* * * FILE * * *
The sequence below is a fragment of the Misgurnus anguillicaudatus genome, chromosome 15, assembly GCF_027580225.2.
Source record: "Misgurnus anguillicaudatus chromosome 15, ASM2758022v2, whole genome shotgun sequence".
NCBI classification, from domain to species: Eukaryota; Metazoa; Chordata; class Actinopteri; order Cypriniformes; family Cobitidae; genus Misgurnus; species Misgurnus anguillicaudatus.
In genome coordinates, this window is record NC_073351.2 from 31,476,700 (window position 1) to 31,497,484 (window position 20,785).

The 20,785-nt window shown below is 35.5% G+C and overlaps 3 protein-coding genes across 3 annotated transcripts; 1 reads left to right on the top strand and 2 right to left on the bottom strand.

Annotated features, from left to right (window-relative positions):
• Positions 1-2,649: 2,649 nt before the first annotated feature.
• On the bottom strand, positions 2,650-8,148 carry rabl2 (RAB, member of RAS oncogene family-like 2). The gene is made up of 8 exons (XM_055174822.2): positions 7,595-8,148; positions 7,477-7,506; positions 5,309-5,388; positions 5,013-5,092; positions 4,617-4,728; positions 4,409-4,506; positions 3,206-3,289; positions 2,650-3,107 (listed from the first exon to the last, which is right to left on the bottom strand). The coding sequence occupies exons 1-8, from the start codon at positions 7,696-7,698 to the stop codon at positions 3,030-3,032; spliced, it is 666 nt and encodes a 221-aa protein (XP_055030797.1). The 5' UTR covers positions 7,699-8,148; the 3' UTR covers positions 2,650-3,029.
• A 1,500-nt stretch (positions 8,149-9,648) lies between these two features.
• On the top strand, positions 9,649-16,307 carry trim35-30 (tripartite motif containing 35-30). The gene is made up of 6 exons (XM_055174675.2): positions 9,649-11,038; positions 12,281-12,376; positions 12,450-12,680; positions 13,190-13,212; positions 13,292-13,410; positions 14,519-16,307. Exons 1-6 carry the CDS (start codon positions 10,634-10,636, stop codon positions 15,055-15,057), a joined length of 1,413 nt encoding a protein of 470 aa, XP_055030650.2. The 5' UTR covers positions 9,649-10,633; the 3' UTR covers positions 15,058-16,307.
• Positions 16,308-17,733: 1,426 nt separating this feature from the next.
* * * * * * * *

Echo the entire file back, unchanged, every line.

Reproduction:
The sequence below is a fragment of the Misgurnus anguillicaudatus genome, chromosome 15, assembly GCF_027580225.2.
Source record: "Misgurnus anguillicaudatus chromosome 15, ASM2758022v2, whole genome shotgun sequence".
NCBI classification, from domain to species: Eukaryota; Metazoa; Chordata; class Actinopteri; order Cypriniformes; family Cobitidae; genus Misgurnus; species Misgurnus anguillicaudatus.
In genome coordinates, this window is record NC_073351.2 from 31,476,700 (window position 1) to 31,497,484 (window position 20,785).

The 20,785-nt window shown below is 35.5% G+C and overlaps 3 protein-coding genes across 3 annotated transcripts; 1 reads left to right on the top strand and 2 right to left on the bottom strand.

Annotated features, from left to right (window-relative positions):
• Positions 1-2,649: 2,649 nt before the first annotated feature.
• On the bottom strand, positions 2,650-8,148 carry rabl2 (RAB, member of RAS oncogene family-like 2). The gene is made up of 8 exons (XM_055174822.2): positions 7,595-8,148; positions 7,477-7,506; positions 5,309-5,388; positions 5,013-5,092; positions 4,617-4,728; positions 4,409-4,506; positions 3,206-3,289; positions 2,650-3,107 (listed from the first exon to the last, which is right to left on the bottom strand). The coding sequence occupies exons 1-8, from the start codon at positions 7,696-7,698 to the stop codon at positions 3,030-3,032; spliced, it is 666 nt and encodes a 221-aa protein (XP_055030797.1). The 5' UTR covers positions 7,699-8,148; the 3' UTR covers positions 2,650-3,029.
• A 1,500-nt stretch (positions 8,149-9,648) lies between these two features.
• On the top strand, positions 9,649-16,307 carry trim35-30 (tripartite motif containing 35-30). The gene is made up of 6 exons (XM_055174675.2): positions 9,649-11,038; positions 12,281-12,376; positions 12,450-12,680; positions 13,190-13,212; positions 13,292-13,410; positions 14,519-16,307. Exons 1-6 carry the CDS (start codon positions 10,634-10,636, stop codon positions 15,055-15,057), a joined length of 1,413 nt encoding a protein of 470 aa, XP_055030650.2. The 5' UTR covers positions 9,649-10,633; the 3' UTR covers positions 15,058-16,307.
• Positions 16,308-17,733: 1,426 nt separating this feature from the next.